B cell exhaustion in HIV: A role for programmed death receptor 1 (PD-1) immune checkpoint
Journal of Hematology & Thromboembolic Diseases

Journal of Hematology & Thromboembolic Diseases
Open Access

ISSN: 2329-8790

+44 20 3868 9735

B cell exhaustion in HIV: A role for programmed death receptor 1 (PD-1) immune checkpoint

Joint Event on 12th International Conference on Hematology and Hematological Oncology & 6th International Conference on HIV/AIDS, STDs and STIs

October 29-30, 2018 | San Francisco, USA

Jacobus Hendricks

University of KwaZulu-Natal, South Africa

Scientific Tracks Abstracts: J Hematol Thrombo Dis

Abstract :

Programmed cell death protein 1 (PD-1) and PD-L1 function as major immune checkpoint regulators, which are the inhibitory pathways in the immune system that maintain selfâ??tolerance and modulate the immune response. The most studied of these checkpoints is PD-1 pathways in T cells. Generally, PD-1 a surface protein expressed on B cells and T cells transmits inhibitory signals when bound to its ligands, programmed cell death ligands 1 and 2 (PD-L1/PD-L2) expressed on other antigen presenting cells. Various studies suggest that during the HIV infection the up-regulation of PD-1 could possibly cause the diminishing of B cell responses thereby interfering with antibody production. Suggesting that using anti- PD-1 antibodies could enhance antibody responses in infections like HIV that comprises B cell responses. Failure of immune protection is caused in patients with HIV partly due to B cell dysfunction and the reduction of viral-specific T cells during the chronic infection. It is possible that the exhaustion of these cells is characterized by lowering the competence of the cells to proliferate due to the up-regulation of the inhibitory receptors, therefore making them poorly responsive to stimulation. Whether the upregulation of inhibitory receptors in exhausted B cells includes the canonical immune checkpoint inhibitor programmed cell death protein 1 (PD-1) is unknown. Therefore we have investigated the HIV-driven expression of inhibitory surface molecules, specifically PD-1, to explain any impairment of SHM in the HIV infected patients.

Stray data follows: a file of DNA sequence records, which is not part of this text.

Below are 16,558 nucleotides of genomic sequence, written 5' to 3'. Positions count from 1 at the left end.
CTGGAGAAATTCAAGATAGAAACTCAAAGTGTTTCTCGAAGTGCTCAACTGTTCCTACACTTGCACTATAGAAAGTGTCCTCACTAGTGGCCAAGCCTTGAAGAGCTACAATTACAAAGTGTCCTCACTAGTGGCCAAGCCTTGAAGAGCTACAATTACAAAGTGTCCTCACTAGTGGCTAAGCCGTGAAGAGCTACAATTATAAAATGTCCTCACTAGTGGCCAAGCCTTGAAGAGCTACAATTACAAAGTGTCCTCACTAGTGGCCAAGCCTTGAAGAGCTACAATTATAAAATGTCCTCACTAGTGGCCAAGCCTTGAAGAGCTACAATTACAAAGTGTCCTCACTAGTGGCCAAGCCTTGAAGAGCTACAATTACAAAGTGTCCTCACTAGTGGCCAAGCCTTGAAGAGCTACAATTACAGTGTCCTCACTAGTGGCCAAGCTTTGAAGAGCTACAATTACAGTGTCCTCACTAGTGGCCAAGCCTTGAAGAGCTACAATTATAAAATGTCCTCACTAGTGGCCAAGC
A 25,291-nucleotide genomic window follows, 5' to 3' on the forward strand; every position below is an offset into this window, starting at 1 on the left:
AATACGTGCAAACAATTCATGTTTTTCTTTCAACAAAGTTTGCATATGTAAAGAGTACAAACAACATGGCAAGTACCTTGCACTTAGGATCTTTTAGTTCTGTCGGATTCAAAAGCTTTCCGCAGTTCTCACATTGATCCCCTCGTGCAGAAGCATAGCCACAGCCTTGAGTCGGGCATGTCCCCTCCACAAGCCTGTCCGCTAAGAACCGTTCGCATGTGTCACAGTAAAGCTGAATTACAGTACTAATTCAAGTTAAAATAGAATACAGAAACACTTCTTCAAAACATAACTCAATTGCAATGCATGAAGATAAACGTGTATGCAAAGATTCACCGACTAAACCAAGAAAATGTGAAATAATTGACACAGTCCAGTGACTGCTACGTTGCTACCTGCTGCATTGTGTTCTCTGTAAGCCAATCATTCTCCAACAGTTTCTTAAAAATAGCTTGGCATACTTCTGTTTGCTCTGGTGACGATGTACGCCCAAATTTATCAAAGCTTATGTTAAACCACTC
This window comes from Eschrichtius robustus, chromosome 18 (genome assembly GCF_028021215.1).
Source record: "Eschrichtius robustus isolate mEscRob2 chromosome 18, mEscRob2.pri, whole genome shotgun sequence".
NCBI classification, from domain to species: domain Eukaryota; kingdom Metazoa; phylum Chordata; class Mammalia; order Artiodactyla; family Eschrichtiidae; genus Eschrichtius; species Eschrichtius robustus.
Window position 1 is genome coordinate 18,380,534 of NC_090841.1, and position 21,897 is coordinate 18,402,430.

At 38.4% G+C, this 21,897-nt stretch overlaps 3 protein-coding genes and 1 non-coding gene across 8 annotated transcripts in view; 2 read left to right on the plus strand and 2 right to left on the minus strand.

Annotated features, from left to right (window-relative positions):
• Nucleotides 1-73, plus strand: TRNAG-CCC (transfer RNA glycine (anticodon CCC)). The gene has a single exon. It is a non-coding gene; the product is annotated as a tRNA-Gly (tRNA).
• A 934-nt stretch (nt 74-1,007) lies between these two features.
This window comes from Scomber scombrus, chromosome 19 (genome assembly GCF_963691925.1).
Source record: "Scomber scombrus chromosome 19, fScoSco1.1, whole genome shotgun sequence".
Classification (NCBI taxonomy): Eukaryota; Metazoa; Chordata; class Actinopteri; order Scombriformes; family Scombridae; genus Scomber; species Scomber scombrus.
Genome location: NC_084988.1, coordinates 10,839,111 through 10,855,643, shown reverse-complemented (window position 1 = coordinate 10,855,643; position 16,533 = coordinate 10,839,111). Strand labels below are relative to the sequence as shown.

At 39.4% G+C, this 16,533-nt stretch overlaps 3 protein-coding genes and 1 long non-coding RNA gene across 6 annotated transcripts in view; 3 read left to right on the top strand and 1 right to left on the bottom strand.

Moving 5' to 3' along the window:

Biography :

Jacobus Hendricks is a qualified Molecular Biologist. He is a lecturer in the Discipline of Human Physiology at the School of Laboratory Medicine and Medical Sciences at UKZN. He is responsible for the supervision of research students within the School of Health Sciences. He completed his Doctoral Degree in the field of Immunogenetics at the University Medical Center Groningen, Netherlands (2015). The tile of his Doctoral study is: “Heterogeneity of memory marginal zone B lymphocytes”, where he has studied the nature and origin of these memory B-cells in the Marginal Zone.

E-mail: [email protected]